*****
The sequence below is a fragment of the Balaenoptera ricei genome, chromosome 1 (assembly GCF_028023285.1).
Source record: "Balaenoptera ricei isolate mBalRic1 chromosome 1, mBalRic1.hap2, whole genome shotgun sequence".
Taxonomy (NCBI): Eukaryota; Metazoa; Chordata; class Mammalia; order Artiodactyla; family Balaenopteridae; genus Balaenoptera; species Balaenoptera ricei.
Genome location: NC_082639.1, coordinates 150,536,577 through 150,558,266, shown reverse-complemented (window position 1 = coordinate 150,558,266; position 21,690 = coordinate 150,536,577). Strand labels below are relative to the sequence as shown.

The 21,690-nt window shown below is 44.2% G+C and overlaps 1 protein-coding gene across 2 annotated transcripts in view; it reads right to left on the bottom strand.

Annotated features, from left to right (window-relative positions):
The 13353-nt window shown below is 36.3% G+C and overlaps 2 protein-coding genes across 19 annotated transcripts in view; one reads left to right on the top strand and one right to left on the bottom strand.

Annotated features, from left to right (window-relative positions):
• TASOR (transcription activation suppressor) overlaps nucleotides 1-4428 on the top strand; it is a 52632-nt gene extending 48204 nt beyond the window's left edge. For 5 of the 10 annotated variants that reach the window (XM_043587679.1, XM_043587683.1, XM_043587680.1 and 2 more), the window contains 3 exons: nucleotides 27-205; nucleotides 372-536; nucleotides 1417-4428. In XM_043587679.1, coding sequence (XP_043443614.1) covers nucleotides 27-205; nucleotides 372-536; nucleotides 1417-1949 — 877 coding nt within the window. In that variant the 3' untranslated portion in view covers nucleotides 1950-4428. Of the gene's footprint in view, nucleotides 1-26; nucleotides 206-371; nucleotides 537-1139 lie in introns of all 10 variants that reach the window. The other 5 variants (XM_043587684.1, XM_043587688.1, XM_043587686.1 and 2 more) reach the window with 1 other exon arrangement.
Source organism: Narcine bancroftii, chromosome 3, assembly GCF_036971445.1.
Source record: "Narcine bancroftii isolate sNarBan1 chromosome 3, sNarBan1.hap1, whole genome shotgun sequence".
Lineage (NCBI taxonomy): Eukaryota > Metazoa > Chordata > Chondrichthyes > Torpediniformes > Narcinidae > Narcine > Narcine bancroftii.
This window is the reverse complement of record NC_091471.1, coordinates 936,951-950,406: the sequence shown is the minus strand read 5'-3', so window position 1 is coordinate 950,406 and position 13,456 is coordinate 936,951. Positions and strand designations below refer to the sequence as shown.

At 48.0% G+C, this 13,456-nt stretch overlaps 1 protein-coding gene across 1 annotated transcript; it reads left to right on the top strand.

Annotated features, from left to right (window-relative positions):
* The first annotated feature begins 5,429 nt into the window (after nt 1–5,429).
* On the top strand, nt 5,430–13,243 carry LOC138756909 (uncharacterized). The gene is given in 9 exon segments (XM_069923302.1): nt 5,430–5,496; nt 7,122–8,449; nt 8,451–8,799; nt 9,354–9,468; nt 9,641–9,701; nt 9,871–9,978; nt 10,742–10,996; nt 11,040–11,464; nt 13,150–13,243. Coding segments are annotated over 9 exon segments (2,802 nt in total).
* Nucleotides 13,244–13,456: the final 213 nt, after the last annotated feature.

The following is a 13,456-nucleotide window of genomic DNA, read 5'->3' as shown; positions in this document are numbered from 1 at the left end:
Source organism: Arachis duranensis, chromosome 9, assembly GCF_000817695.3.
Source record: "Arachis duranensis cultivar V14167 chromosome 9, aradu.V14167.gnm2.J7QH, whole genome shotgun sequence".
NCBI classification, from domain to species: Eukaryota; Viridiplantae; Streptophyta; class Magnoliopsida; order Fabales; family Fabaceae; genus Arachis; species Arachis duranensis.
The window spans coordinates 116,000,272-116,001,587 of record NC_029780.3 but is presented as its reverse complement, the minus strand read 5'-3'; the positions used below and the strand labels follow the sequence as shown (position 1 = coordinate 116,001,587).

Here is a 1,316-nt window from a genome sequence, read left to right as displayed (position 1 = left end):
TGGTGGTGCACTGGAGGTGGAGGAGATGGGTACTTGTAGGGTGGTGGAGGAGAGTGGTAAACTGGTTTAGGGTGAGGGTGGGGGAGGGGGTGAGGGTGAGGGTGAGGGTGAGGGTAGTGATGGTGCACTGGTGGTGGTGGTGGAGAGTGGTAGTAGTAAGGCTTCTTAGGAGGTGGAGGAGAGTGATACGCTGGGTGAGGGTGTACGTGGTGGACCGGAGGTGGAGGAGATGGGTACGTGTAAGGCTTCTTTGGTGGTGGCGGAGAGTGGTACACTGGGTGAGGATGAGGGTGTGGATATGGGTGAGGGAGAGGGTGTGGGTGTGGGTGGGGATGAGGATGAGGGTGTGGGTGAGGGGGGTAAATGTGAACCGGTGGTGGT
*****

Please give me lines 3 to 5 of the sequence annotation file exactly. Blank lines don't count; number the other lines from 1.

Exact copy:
Taxonomy (NCBI): Eukaryota; Metazoa; Chordata; class Mammalia; order Artiodactyla; family Balaenopteridae; genus Balaenoptera; species Balaenoptera ricei.
Genome location: NC_082639.1, coordinates 150,536,577 through 150,558,266, shown reverse-complemented (window position 1 = coordinate 150,558,266; position 21,690 = coordinate 150,536,577). Strand labels below are relative to the sequence as shown.

The 21,690-nt window shown below is 44.2% G+C and overlaps 1 protein-coding gene across 2 annotated transcripts in view; it reads right to left on the bottom strand.